Where Do I Start?

Where do I start?

Planning Ahead for an AV Fistula

  • Types of access

    A vascular access is a “lifeline” for hemodialysis – a way to reach your blood so it can go to the artificial kidney (dialyzer) to be cleaned.  There are three kinds of access: fistulasgrafts and catheters.  When they can be used, arteriovenous (AV) fistulas are the best choice.  AV fistulas can last for years and tend to have the fewest problems.

  • Save your blood vessels

    You have a limited number of places on your arms and legs where a doctor can create an AV fistula.  Take steps to protect those places so you can use them in the future. There are things you can do now to save your access sites and keep your options open.

  • Cope with your feelings

    You may be sad, angry, afraid – or all three – because your kidneys are failing.  This is very normal.  Now that you need an access, you may have other feelings, too.

  • How family and friends can help

    You are not alone.  Your family and friends can help you cope with your kidney disease – but they may not know what to do.  You can help others help you by offering ideas for what you’d like them to do.

Using an AV Fistula

  • What to expect at dialysis

    You’re not alone if you worry about needles.  It may help you to know that you can use a numbing cream before each treatment, so it won’t hurt. In most centers, a skilled nurse will be the first one to try out your new AV fistula.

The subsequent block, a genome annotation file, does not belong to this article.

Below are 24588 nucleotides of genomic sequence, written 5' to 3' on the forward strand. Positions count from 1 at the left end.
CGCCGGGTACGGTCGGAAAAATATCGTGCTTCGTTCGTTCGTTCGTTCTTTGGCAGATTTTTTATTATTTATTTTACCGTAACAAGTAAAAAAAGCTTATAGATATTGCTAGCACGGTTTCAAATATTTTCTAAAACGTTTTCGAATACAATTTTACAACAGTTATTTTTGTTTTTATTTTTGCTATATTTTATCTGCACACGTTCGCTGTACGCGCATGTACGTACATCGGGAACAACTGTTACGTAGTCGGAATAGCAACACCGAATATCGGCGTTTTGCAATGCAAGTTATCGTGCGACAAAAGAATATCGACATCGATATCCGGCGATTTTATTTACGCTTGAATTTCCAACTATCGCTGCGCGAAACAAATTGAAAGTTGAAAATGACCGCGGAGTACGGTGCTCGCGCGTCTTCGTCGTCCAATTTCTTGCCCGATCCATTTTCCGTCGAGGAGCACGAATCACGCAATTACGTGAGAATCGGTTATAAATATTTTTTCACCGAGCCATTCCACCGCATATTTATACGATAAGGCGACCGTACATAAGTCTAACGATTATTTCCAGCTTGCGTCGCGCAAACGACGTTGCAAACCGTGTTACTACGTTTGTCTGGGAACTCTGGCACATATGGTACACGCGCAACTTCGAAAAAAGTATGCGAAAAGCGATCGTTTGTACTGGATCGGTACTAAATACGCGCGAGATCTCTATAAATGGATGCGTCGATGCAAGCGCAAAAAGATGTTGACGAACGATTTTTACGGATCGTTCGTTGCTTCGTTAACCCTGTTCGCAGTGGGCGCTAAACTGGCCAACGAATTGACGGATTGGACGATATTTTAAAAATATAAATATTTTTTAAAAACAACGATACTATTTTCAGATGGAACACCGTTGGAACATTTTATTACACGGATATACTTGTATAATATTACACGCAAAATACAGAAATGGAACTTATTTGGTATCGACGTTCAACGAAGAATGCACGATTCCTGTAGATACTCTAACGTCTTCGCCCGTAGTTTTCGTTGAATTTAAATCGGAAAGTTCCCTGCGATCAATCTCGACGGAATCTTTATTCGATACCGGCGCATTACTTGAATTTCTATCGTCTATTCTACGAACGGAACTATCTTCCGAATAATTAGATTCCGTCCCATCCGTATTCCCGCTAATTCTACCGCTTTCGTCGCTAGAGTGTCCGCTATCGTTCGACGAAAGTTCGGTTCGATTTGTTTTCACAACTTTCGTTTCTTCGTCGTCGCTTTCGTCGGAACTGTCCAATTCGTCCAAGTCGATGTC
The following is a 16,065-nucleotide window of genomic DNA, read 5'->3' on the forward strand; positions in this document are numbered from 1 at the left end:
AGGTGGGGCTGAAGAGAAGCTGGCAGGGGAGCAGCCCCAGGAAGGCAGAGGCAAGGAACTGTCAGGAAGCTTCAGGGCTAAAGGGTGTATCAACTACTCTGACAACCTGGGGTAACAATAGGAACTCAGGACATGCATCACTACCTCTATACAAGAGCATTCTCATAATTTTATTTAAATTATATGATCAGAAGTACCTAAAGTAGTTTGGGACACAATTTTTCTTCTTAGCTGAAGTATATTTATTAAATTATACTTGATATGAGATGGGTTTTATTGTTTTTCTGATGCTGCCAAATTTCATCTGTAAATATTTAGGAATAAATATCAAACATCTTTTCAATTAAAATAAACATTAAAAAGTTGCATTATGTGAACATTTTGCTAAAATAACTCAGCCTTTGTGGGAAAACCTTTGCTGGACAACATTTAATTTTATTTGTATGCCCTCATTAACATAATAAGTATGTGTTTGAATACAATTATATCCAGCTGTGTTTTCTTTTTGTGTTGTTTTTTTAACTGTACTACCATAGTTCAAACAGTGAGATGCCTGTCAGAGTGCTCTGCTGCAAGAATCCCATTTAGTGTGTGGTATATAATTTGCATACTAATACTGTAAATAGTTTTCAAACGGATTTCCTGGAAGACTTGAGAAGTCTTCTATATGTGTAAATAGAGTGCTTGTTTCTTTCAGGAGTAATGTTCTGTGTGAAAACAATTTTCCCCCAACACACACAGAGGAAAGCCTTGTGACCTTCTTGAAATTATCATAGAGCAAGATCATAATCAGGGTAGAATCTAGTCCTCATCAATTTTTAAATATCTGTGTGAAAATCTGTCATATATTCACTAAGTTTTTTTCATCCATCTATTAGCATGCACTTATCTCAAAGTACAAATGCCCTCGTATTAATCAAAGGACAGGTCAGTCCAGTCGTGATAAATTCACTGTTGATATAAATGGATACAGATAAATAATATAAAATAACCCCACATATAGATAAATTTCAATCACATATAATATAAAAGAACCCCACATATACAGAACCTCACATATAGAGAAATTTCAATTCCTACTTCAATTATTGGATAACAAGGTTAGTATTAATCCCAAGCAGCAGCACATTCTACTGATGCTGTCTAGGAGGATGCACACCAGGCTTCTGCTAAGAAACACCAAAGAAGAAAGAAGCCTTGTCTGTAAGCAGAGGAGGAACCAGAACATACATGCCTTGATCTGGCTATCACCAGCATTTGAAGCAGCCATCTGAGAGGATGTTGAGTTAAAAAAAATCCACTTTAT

• When putting in needles goes wrong

    Even the best staff person can have a bad day.  A needle can go through your fistula wall and out the other side so blood leaks into your tissues.  This is called infiltration, and it causes a bruise.  Where the needles are placed at each treatment is also key for your long-term fistula health.

  • Putting in your own needles & the buttonhole technique

    Your fistula will last longest if only one person puts needles in – and you are the only one who is there for each treatment.  Learning to put in your own needles gives you control.  The “Buttonhole technique” uses just one spot for each needle, over and over, at the same angle.  This makes a track like a pierced earring hole.  It’s easy to learn and do, and just about pain free.

  • Monitoring at the dialysis center

    If you go to a center for dialysis, the staff will check your fistula before, during, and after each treatment.  You can – and should – know what they are doing and play an active role. It’s your lifeline.  Take charge!